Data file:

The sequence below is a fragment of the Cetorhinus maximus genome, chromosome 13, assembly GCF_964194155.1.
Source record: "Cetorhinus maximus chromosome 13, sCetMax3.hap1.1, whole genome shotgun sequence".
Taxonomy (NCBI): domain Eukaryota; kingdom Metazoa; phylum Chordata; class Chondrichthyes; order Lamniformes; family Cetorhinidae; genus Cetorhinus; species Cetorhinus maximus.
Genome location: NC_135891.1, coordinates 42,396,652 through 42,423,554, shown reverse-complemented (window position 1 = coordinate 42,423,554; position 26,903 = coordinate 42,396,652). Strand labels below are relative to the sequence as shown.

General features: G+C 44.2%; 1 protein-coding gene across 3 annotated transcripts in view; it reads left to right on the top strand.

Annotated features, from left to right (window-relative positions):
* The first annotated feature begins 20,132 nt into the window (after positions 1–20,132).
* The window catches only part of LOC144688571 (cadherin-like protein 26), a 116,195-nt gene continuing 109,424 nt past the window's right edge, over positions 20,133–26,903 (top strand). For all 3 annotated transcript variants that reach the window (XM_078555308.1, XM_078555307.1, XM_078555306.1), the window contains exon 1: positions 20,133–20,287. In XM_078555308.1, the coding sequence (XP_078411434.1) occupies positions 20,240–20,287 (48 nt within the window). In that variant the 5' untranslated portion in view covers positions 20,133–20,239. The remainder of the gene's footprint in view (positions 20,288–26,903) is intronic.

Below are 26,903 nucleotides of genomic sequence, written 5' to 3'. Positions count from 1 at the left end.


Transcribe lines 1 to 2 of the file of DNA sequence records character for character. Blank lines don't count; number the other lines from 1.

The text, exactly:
The sequence below is a fragment of the Cetorhinus maximus genome, chromosome 13, assembly GCF_964194155.1.
Source record: "Cetorhinus maximus chromosome 13, sCetMax3.hap1.1, whole genome shotgun sequence".